The Wayward West

  Western Republicans are tightening the noose on an inland Northwest ecosystem study. Riders on the appropriations bill in the House and Senate would give the 4-year-old Interior Columbia Basin Ecosystem Management Project 4 months to live (HCN, 6/23/97). "We made an endangered species list for bureaucratic boondoggles and (the project) just got listed," Idaho Rep. Helen Chenoweth told the Medill News Service. The rider has already passed in the House, but Democratic supporters say they haven't lost yet - President Clinton could still veto the appropriations bill.





The U.S. 9th Circuit Court of Appeals still isn't in step with the Supreme Court - but the high court has reversed fewer of the West Coast court's rulings (HCN, 1/19/98). The Supreme Court overruled 13 of 17 cases this year, compared to 28 of 29 cases the year before, reports the Los Angeles Times. The California-based judges downplay any major difference of opinion between the two courts, since the 9th Circuit hears about 4,600 cases a year. Chief Judge Proctor Hug Jr. said: "It doesn't mean a hoot."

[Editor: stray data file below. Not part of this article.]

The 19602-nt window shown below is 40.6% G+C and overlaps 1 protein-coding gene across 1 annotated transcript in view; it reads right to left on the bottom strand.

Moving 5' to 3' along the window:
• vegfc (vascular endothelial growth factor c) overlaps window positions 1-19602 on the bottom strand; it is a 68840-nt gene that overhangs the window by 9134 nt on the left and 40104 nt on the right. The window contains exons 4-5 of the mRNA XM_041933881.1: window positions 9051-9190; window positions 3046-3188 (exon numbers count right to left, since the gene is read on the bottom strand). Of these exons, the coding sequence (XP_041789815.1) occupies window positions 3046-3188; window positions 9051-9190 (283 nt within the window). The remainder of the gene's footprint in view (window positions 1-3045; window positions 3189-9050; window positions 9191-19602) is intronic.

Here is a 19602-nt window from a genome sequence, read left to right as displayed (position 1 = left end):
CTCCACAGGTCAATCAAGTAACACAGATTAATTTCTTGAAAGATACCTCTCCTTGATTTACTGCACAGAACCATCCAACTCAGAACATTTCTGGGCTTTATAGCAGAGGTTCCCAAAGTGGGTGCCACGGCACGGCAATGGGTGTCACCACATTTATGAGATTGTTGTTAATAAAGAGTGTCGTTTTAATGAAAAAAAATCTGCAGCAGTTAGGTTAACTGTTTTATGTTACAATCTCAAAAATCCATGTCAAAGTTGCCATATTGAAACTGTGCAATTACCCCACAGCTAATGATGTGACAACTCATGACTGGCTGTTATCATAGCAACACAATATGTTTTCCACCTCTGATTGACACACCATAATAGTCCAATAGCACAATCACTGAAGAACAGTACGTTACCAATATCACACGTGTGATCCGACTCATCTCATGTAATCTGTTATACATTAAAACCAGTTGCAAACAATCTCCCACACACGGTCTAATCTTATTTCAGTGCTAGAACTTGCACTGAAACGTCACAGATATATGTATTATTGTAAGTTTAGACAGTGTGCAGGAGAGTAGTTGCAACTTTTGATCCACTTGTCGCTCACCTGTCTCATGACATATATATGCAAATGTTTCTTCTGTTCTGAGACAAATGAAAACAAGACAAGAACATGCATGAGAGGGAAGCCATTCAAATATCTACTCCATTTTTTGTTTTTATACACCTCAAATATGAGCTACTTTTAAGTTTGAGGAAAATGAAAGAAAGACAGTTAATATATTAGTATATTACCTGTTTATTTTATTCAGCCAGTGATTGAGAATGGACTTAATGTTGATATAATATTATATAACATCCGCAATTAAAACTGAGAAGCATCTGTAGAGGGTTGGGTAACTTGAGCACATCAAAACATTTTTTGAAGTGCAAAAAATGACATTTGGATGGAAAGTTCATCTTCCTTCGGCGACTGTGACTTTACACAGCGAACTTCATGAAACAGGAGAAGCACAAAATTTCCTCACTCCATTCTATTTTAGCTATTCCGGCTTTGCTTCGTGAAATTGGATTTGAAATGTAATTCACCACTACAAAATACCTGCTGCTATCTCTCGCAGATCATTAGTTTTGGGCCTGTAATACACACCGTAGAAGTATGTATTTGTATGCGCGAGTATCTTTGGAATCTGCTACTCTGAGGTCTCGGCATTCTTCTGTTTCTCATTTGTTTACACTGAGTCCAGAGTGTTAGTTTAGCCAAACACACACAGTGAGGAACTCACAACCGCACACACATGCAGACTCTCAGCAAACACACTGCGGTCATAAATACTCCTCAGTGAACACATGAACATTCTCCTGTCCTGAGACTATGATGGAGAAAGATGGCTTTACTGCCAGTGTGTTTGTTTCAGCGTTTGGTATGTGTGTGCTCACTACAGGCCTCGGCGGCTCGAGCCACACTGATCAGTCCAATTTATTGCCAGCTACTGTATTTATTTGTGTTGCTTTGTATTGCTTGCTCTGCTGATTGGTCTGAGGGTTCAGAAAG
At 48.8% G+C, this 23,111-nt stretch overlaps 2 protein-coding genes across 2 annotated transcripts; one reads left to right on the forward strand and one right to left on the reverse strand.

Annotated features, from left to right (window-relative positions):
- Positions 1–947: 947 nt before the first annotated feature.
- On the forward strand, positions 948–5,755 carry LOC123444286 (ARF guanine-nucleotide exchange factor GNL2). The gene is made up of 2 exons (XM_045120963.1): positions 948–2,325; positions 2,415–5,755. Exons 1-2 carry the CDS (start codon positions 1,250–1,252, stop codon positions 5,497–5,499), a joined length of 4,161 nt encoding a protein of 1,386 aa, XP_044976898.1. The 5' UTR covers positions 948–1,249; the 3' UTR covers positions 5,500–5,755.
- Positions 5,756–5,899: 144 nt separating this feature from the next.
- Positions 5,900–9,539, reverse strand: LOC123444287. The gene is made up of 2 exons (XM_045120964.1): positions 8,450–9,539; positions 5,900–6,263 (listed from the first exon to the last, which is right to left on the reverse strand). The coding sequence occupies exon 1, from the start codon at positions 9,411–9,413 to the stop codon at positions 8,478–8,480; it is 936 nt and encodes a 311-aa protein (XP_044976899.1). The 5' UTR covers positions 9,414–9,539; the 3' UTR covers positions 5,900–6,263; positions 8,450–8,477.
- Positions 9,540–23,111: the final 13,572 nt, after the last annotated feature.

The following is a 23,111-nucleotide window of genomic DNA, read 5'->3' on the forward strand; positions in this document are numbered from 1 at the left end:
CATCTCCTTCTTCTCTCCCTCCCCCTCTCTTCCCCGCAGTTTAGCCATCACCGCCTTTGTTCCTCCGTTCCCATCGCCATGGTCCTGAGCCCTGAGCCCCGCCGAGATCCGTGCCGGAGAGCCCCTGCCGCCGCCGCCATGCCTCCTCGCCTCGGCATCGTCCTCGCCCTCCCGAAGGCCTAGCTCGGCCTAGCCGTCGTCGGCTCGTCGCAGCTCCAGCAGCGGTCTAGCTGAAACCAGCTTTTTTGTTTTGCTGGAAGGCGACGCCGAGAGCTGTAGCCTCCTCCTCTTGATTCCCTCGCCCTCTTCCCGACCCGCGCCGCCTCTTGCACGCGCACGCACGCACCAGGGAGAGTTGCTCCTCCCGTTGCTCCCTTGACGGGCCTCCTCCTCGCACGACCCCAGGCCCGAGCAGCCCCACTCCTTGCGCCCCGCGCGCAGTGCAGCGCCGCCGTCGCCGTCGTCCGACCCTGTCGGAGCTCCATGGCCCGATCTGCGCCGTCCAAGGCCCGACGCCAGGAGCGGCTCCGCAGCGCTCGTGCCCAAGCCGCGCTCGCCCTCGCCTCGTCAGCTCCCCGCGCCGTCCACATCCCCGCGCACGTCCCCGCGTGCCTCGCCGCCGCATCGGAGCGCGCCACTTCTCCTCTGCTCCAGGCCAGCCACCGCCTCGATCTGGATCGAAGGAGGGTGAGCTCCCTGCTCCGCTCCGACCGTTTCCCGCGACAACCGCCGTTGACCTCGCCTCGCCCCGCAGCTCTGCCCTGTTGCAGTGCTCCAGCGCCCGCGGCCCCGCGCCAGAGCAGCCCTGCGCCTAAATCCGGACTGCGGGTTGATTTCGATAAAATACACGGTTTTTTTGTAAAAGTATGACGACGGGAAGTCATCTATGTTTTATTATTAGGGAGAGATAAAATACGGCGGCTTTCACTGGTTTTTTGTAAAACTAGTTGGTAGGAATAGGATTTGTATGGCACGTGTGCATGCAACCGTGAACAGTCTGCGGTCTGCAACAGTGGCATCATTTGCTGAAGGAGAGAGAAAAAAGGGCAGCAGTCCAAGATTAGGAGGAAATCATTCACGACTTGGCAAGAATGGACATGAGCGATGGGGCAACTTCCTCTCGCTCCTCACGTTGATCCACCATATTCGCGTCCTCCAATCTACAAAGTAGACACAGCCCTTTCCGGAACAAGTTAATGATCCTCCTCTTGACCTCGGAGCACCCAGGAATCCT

Elizabeth Winter of the Picuris Pueblo's environment office says "It's not just a relief. It's a cause for celebration." The Tribe of Picuris welcomed Summo USA Corp." s announcement last month that it was dropping its 223 mining claims on northern New Mexico's Copper Hill (HCN, 6/23/97). The pueblo had allied with environmentalists and fought the mine for almost two years. But the company reports its Lisbon Valley copper mine in Utah is still in the works.





Paperwork on the McDonald gold mine has stopped. Last month, Montana halted environmental studies at the headwaters of the Blackfoot River because Canyon Resources Corp. wasn't paying its share of the bill. Now, the mining company owes more than $300,000, and the state won't resume its review until the company pays up. Canyon Resources insists it is going ahead with the project (HCN, 12/22/97).





The U.S. Fish and Wildlife Service says that leaving the Atlas uranium tailings pile beneath an earthen cap on the bank of the Colorado River near Moab, Utah, might be OK after all (HCN, 4/13/98). Atlas Corp. wants to leave the low-level radioactive pile in place, and the agency's opinion moves the company a step closer to getting its way. "This is pretty good news for us," Atlas Corp." s Richard Blubaugh told the Salt Lake Tribune. Some environmentalists and the National Park Service want the waste hauled off to a remote desert site.


* Dustin Solberg